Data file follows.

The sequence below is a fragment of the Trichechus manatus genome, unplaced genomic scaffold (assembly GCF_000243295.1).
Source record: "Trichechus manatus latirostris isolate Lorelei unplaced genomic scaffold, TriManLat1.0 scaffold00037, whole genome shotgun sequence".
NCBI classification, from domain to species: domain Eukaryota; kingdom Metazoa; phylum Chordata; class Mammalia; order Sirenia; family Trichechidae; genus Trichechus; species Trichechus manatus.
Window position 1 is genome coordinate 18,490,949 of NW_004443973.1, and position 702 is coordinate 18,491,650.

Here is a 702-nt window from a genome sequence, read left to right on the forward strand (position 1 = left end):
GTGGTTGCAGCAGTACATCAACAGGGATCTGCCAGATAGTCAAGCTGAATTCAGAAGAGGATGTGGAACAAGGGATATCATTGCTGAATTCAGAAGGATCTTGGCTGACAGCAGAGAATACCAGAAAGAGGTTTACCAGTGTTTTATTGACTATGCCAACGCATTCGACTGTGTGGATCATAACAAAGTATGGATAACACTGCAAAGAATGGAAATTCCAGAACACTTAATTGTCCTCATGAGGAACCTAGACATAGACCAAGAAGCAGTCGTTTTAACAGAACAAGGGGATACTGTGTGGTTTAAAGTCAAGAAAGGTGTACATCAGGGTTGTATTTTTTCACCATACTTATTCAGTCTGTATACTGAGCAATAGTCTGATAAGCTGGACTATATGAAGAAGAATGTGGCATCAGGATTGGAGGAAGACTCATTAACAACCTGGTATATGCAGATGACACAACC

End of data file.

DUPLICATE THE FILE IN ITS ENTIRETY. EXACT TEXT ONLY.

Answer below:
The sequence below is a fragment of the Trichechus manatus genome, unplaced genomic scaffold (assembly GCF_000243295.1).
Source record: "Trichechus manatus latirostris isolate Lorelei unplaced genomic scaffold, TriManLat1.0 scaffold00037, whole genome shotgun sequence".
NCBI classification, from domain to species: domain Eukaryota; kingdom Metazoa; phylum Chordata; class Mammalia; order Sirenia; family Trichechidae; genus Trichechus; species Trichechus manatus.
Window position 1 is genome coordinate 18,490,949 of NW_004443973.1, and position 702 is coordinate 18,491,650.

Here is a 702-nt window from a genome sequence, read left to right on the forward strand (position 1 = left end):
GTGGTTGCAGCAGTACATCAACAGGGATCTGCCAGATAGTCAAGCTGAATTCAGAAGAGGATGTGGAACAAGGGATATCATTGCTGAATTCAGAAGGATCTTGGCTGACAGCAGAGAATACCAGAAAGAGGTTTACCAGTGTTTTATTGACTATGCCAACGCATTCGACTGTGTGGATCATAACAAAGTATGGATAACACTGCAAAGAATGGAAATTCCAGAACACTTAATTGTCCTCATGAGGAACCTAGACATAGACCAAGAAGCAGTCGTTTTAACAGAACAAGGGGATACTGTGTGGTTTAAAGTCAAGAAAGGTGTACATCAGGGTTGTATTTTTTCACCATACTTATTCAGTCTGTATACTGAGCAATAGTCTGATAAGCTGGACTATATGAAGAAGAATGTGGCATCAGGATTGGAGGAAGACTCATTAACAACCTGGTATATGCAGATGACACAACC